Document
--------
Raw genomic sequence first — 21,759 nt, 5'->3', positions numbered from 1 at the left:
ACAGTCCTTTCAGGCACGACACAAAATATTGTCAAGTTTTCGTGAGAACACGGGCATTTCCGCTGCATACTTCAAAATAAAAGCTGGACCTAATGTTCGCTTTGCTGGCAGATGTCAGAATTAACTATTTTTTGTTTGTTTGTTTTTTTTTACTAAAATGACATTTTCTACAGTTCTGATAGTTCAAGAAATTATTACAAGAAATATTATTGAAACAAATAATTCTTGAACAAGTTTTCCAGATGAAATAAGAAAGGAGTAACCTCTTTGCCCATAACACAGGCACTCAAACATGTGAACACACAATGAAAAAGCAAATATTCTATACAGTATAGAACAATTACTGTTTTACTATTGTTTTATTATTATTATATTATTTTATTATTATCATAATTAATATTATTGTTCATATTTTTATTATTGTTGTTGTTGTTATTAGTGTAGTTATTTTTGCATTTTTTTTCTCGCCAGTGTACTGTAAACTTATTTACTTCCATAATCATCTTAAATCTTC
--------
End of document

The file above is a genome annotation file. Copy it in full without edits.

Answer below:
Raw genomic sequence first — 21,759 nt, 5'->3', positions numbered from 1 at the left:
ACAGTCCTTTCAGGCACGACACAAAATATTGTCAAGTTTTCGTGAGAACACGGGCATTTCCGCTGCATACTTCAAAATAAAAGCTGGACCTAATGTTCGCTTTGCTGGCAGATGTCAGAATTAACTATTTTTTGTTTGTTTGTTTTTTTTTACTAAAATGACATTTTCTACAGTTCTGATAGTTCAAGAAATTATTACAAGAAATATTATTGAAACAAATAATTCTTGAACAAGTTTTCCAGATGAAATAAGAAAGGAGTAACCTCTTTGCCCATAACACAGGCACTCAAACATGTGAACACACAATGAAAAAGCAAATATTCTATACAGTATAGAACAATTACTGTTTTACTATTGTTTTATTATTATTATATTATTTTATTATTATCATAATTAATATTATTGTTCATATTTTTATTATTGTTGTTGTTGTTATTAGTGTAGTTATTTTTGCATTTTTTTTCTCGCCAGTGTACTGTAAACTTATTTACTTCCATAATCATCTTAAATCTTC